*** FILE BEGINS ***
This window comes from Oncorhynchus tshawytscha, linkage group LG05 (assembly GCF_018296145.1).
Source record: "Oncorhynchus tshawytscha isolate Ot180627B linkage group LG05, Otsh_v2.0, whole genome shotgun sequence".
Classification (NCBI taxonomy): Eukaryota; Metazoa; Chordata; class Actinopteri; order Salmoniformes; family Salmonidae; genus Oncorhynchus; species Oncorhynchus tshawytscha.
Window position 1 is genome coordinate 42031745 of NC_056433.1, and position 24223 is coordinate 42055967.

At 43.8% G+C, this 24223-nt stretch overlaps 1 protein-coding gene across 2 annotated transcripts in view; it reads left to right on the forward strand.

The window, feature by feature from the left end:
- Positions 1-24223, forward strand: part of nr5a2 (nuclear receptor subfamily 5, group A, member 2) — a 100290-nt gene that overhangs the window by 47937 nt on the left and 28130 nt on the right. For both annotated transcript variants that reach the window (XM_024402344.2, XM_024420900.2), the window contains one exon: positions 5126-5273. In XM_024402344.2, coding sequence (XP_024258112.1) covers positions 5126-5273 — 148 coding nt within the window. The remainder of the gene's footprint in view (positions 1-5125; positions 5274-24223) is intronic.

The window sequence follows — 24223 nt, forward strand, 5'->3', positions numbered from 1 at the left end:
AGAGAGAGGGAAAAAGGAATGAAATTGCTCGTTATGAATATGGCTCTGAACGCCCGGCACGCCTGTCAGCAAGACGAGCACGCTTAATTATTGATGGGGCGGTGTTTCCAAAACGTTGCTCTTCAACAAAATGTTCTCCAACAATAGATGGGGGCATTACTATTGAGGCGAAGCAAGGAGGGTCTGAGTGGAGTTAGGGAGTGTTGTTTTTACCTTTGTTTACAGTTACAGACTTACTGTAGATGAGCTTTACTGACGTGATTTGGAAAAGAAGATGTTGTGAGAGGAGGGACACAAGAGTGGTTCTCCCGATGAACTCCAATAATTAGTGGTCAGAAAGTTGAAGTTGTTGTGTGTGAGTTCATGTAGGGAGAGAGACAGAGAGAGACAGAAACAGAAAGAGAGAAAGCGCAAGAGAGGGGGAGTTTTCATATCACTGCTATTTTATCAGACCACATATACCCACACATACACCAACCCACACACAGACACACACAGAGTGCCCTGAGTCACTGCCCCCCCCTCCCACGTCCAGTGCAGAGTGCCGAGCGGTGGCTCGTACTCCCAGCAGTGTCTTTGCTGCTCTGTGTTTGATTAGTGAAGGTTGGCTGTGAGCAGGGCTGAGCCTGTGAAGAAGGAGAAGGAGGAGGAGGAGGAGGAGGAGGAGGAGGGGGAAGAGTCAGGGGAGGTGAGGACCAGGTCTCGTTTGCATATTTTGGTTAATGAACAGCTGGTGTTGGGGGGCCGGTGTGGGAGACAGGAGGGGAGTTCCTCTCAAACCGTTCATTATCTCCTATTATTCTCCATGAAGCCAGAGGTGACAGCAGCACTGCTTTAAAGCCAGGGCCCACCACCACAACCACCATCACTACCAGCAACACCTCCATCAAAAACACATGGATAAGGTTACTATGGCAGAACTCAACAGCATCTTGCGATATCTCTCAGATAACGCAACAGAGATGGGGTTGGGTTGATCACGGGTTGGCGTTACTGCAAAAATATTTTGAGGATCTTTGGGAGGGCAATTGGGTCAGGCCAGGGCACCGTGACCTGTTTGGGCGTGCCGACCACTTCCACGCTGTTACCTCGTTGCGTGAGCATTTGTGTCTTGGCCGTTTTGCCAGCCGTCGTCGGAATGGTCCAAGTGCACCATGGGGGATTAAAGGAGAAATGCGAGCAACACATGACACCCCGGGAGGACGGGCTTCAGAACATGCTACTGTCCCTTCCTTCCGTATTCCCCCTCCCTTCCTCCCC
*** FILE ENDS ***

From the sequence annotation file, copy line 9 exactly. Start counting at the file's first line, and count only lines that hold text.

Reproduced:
AGAGAGAGGGAAAAAGGAATGAAATTGCTCGTTATGAATATGGCTCTGAACGCCCGGCACGCCTGTCAGCAAGACGAGCACGCTTAATTATTGATGGGGCGGTGTTTCCAAAACGTTGCTCTTCAACAAAATGTTCTCCAACAATAGATGGGGGCATTACTATTGAGGCGAAGCAAGGAGGGTCTGAGTGGAGTTAGGGAGTGTTGTTTTTACCTTTGTTTACAGTTACAGACTTACTGTAGATGAGCTTTACTGACGTGATTTGGAAAAGAAGATGTTGTGAGAGGAGGGACACAAGAGTGGTTCTCCCGATGAACTCCAATAATTAGTGGTCAGAAAGTTGAAGTTGTTGTGTGTGAGTTCATGTAGGGAGAGAGACAGAGAGAGACAGAAACAGAAAGAGAGAAAGCGCAAGAGAGGGGGAGTTTTCATATCACTGCTATTTTATCAGACCACATATACCCACACATACACCAACCCACACACAGACACACACAGAGTGCCCTGAGTCACTGCCCCCCCCTCCCACGTCCAGTGCAGAGTGCCGAGCGGTGGCTCGTACTCCCAGCAGTGTCTTTGCTGCTCTGTGTTTGATTAGTGAAGGTTGGCTGTGAGCAGGGCTGAGCCTGTGAAGAAGGAGAAGGAGGAGGAGGAGGAGGAGGAGGAGGAGGGGGAAGAGTCAGGGGAGGTGAGGACCAGGTCTCGTTTGCATATTTTGGTTAATGAACAGCTGGTGTTGGGGGGCCGGTGTGGGAGACAGGAGGGGAGTTCCTCTCAAACCGTTCATTATCTCCTATTATTCTCCATGAAGCCAGAGGTGACAGCAGCACTGCTTTAAAGCCAGGGCCCACCACCACAACCACCATCACTACCAGCAACACCTCCATCAAAAACACATGGATAAGGTTACTATGGCAGAACTCAACAGCATCTTGCGATATCTCTCAGATAACGCAACAGAGATGGGGTTGGGTTGATCACGGGTTGGCGTTACTGCAAAAATATTTTGAGGATCTTTGGGAGGGCAATTGGGTCAGGCCAGGGCACCGTGACCTGTTTGGGCGTGCCGACCACTTCCACGCTGTTACCTCGTTGCGTGAGCATTTGTGTCTTGGCCGTTTTGCCAGCCGTCGTCGGAATGGTCCAAGTGCACCATGGGGGATTAAAGGAGAAATGCGAGCAACACATGACACCCCGGGAGGACGGGCTTCAGAACATGCTACTGTCCCTTCCTTCCGTATTCCCCCTCCCTTCCTCCCC